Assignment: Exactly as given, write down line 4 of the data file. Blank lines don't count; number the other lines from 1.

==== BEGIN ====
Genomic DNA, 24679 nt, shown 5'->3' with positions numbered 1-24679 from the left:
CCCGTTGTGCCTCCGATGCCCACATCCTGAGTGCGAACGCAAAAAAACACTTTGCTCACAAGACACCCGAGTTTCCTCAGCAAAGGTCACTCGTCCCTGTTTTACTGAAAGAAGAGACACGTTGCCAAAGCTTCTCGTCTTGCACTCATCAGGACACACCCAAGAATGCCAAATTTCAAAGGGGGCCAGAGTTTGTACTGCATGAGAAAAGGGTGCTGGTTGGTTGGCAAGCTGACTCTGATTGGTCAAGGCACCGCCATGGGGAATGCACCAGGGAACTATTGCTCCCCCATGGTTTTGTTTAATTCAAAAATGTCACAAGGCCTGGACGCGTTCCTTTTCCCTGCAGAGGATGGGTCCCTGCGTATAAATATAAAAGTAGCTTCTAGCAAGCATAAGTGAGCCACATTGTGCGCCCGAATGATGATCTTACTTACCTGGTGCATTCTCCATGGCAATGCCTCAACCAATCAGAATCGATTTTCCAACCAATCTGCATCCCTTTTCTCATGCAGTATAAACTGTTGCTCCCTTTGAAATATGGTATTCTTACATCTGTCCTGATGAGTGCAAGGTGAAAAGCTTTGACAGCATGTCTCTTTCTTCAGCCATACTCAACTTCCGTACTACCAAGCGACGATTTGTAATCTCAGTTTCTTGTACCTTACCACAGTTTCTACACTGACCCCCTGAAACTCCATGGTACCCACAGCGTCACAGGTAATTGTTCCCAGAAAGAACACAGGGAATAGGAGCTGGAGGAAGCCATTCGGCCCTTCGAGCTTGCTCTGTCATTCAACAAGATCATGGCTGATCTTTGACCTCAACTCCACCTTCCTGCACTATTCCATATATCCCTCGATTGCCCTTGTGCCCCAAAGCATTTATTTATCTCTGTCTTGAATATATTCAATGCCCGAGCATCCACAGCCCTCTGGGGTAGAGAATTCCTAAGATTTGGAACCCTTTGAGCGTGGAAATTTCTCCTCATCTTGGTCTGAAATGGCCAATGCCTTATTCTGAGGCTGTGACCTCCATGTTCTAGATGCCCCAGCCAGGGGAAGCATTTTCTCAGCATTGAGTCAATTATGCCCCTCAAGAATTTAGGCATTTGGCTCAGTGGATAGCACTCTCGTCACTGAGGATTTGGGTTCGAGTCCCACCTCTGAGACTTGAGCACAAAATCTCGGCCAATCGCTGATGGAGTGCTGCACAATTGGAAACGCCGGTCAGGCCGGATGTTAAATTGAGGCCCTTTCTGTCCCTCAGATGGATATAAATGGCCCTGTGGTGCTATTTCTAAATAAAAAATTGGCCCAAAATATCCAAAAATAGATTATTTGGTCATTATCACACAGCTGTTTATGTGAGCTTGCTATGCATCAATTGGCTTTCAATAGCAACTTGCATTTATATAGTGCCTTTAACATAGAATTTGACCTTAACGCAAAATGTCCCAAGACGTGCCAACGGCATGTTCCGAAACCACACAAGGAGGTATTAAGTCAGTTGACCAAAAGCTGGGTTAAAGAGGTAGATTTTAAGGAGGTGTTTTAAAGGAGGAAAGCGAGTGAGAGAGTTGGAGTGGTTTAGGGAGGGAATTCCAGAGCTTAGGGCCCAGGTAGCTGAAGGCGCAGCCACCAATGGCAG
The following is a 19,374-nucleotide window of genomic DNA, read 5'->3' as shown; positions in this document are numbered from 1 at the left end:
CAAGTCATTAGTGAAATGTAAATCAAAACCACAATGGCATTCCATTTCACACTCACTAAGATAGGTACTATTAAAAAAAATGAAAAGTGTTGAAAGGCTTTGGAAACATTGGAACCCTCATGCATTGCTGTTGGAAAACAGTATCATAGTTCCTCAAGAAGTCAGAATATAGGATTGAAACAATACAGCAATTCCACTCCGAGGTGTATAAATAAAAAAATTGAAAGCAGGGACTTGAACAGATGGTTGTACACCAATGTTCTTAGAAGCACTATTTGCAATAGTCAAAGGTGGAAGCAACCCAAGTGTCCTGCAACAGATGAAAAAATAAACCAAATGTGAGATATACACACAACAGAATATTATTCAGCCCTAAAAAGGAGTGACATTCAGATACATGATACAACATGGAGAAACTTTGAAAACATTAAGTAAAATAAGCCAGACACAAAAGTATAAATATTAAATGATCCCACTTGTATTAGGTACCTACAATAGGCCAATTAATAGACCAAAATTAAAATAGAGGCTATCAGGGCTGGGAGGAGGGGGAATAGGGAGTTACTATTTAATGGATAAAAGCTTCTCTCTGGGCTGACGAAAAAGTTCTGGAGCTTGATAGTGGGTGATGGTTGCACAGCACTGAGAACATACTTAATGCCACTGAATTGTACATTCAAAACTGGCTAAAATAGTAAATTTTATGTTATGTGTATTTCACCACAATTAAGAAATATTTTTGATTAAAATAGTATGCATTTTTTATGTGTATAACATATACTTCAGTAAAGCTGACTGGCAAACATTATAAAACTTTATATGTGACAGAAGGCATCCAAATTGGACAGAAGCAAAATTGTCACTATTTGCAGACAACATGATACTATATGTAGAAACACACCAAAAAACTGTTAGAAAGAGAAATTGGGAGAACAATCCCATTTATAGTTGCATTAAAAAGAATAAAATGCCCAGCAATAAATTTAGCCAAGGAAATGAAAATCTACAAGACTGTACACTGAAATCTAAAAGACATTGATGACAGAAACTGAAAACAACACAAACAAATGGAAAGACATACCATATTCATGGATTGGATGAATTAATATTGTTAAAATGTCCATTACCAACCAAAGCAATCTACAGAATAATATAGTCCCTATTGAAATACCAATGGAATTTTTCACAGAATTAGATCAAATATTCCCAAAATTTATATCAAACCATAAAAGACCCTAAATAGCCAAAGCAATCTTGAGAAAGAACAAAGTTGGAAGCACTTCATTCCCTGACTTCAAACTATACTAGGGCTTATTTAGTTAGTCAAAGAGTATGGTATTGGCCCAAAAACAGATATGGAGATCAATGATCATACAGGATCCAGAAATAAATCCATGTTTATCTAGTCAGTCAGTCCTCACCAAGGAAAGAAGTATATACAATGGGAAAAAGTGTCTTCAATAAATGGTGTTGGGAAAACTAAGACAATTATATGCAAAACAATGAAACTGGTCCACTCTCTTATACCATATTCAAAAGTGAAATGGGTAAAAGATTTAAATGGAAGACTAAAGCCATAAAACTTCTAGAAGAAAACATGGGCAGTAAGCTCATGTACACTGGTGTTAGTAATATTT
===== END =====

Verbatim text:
CAAGTCATTAGTGAAATGTAAATCAAAACCACAATGGCATTCCATTTCACACTCACTAAGATAGGTACTATTAAAAAAAATGAAAAGTGTTGAAAGGCTTTGGAAACATTGGAACCCTCATGCATTGCTGTTGGAAAACAGTATCATAGTTCCTCAAGAAGTCAGAATATAGGATTGAAACAATACAGCAATTCCACTCCGAGGTGTATAAATAAAAAAATTGAAAGCAGGGACTTGAACAGATGGTTGTACACCAATGTTCTTAGAAGCACTATTTGCAATAGTCAAAGGTGGAAGCAACCCAAGTGTCCTGCAACAGATGAAAAAATAAACCAAATGTGAGATATACACACAACAGAATATTATTCAGCCCTAAAAAGGAGTGACATTCAGATACATGATACAACATGGAGAAACTTTGAAAACATTAAGTAAAATAAGCCAGACACAAAAGTATAAATATTAAATGATCCCACTTGTATTAGGTACCTACAATAGGCCAATTAATAGACCAAAATTAAAATAGAGGCTATCAGGGCTGGGAGGAGGGGGAATAGGGAGTTACTATTTAATGGATAAAAGCTTCTCTCTGGGCTGACGAAAAAGTTCTGGAGCTTGATAGTGGGTGATGGTTGCACAGCACTGAGAACATACTTAATGCCACTGAATTGTACATTCAAAACTGGCTAAAATAGTAAATTTTATGTTATGTGTATTTCACCACAATTAAGAAATATTTTTGATTAAAATAGTATGCATTTTTTATGTGTATAACATATACTTCAGTAAAGCTGACTGGCAAACATTATAAAACTTTATATGTGACAGAAGGCATCCAAATTGGACAGAAGCAAAATTGTCACTATTTGCAGACAACATGATACTATATGTAGAAACACACCAAAAAACTGTTAGAAAGAGAAATTGGGAGAACAATCCCATTTATAGTTGCATTAAAAAGAATAAAATGCCCAGCAATAAATTTAGCCAAGGAAATGAAAATCTACAAGACTGTACACTGAAATCTAAAAGACATTGATGACAGAAACTGAAAACAACACAAACAAATGGAAAGACATACCATATTCATGGATTGGATGAATTAATATTGTTAAAATGTCCATTACCAACCAAAGCAATCTACAGAATAATATAGTCCCTATTGAAATACCAATGGAATTTTTCACAGAATTAGATCAAATATTCCCAAAATTTATATCAAACCATAAAAGACCCTAAATAGCCAAAGCAATCTTGAGAAAGAACAAAGTTGGAAGCACTTCATTCCCTGACTTCAAACTATACTAGGGCTTATTTAGTTAGTCAAAGAGTATGGTATTGGCCCAAAAACAGATATGGAGATCAATGATCATACAGGATCCAGAAATAAATCCATGTTTATCTAGTCAGTCAGTCCTCACCAAGGAAAGAAGTATATACAATGGGAAAAAGTGTCTTCAATAAATGGTGTTGGGAAAACTAAGACAATTATATGCAAAACAATGAAACTGGTCCACTCTCTTATACCATATTCAAAAGTGAAATGGGTAAAAGATTTAAATGGAAGACTAAAGCCATAAAACTTCTAGAAGAAAACATGGGCAGTAAGCTCATGTACACTGGTGTTAGTAATATTT